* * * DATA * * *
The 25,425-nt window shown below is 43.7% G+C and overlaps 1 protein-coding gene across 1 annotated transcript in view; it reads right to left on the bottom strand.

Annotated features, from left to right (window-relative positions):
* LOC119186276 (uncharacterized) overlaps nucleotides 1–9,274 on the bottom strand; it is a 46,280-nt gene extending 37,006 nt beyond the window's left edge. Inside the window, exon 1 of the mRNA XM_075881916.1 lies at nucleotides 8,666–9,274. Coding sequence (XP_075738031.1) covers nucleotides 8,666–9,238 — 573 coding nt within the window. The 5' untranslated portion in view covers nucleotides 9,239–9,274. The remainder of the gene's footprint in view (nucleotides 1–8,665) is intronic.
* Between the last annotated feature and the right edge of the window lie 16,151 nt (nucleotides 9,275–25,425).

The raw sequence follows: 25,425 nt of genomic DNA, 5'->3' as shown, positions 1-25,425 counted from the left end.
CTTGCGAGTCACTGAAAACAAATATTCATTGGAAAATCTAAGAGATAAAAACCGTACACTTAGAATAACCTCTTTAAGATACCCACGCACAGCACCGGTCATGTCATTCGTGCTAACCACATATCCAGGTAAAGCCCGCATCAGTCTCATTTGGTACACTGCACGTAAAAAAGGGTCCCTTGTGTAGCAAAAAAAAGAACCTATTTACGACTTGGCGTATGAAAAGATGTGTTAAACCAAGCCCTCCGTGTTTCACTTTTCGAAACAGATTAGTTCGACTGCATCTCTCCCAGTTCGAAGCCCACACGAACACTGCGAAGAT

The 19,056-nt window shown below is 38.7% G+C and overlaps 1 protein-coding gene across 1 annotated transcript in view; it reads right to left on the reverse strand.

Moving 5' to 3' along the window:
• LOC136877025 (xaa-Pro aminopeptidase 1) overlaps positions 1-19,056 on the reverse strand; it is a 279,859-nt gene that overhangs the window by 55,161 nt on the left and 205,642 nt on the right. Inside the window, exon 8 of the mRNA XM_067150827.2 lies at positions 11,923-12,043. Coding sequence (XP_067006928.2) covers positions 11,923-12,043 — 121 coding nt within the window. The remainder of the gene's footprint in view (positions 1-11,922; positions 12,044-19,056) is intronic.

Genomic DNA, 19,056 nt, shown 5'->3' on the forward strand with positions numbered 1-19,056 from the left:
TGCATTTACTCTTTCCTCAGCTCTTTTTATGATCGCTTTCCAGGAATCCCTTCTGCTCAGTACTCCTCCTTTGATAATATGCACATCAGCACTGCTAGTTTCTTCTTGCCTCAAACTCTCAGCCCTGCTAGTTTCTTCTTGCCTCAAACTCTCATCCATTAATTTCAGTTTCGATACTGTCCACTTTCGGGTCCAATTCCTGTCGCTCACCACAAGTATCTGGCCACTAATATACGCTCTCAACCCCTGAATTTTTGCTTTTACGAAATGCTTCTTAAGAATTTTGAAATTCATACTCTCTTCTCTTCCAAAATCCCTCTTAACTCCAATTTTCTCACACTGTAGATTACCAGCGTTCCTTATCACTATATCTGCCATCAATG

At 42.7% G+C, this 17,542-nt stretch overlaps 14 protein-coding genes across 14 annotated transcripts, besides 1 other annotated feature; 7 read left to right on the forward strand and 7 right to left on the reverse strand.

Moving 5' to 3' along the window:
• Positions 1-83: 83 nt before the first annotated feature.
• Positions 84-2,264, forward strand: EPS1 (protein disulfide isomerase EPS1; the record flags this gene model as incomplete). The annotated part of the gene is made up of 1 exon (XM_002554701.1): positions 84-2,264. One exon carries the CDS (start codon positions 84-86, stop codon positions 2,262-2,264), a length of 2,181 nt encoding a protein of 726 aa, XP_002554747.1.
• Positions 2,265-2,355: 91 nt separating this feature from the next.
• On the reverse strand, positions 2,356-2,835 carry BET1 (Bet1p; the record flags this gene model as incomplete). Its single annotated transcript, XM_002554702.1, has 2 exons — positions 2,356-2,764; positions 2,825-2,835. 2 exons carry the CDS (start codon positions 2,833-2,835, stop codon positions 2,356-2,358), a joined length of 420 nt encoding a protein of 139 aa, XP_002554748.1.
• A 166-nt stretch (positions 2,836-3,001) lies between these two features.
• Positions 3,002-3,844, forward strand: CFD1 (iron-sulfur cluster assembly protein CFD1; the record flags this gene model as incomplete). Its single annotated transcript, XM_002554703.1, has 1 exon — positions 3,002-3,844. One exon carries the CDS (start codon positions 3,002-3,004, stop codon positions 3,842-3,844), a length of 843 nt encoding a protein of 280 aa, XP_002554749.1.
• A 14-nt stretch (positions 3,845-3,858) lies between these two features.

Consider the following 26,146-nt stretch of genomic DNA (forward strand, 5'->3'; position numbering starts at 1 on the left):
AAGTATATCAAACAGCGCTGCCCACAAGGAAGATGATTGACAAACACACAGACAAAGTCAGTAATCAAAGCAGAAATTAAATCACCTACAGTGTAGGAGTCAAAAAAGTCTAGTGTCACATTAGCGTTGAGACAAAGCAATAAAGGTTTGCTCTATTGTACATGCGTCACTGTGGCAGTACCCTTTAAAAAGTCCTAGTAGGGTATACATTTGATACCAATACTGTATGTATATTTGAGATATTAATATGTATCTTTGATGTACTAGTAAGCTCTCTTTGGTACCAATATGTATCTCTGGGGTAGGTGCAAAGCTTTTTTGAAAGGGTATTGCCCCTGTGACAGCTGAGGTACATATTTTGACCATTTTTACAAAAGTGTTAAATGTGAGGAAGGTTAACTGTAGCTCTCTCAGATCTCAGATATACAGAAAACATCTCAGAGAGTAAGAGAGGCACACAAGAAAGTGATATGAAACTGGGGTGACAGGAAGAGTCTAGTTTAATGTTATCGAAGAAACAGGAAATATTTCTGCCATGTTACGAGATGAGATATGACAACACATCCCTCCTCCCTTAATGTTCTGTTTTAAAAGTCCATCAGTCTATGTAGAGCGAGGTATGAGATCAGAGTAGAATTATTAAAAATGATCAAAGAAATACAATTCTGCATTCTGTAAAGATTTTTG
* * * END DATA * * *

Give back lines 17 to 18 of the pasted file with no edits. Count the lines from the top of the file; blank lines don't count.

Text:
• On the reverse strand, positions 2,356-2,835 carry BET1 (Bet1p; the record flags this gene model as incomplete). Its single annotated transcript, XM_002554702.1, has 2 exons — positions 2,356-2,764; positions 2,825-2,835. 2 exons carry the CDS (start codon positions 2,833-2,835, stop codon positions 2,356-2,358), a joined length of 420 nt encoding a protein of 139 aa, XP_002554748.1.
• A 166-nt stretch (positions 2,836-3,001) lies between these two features.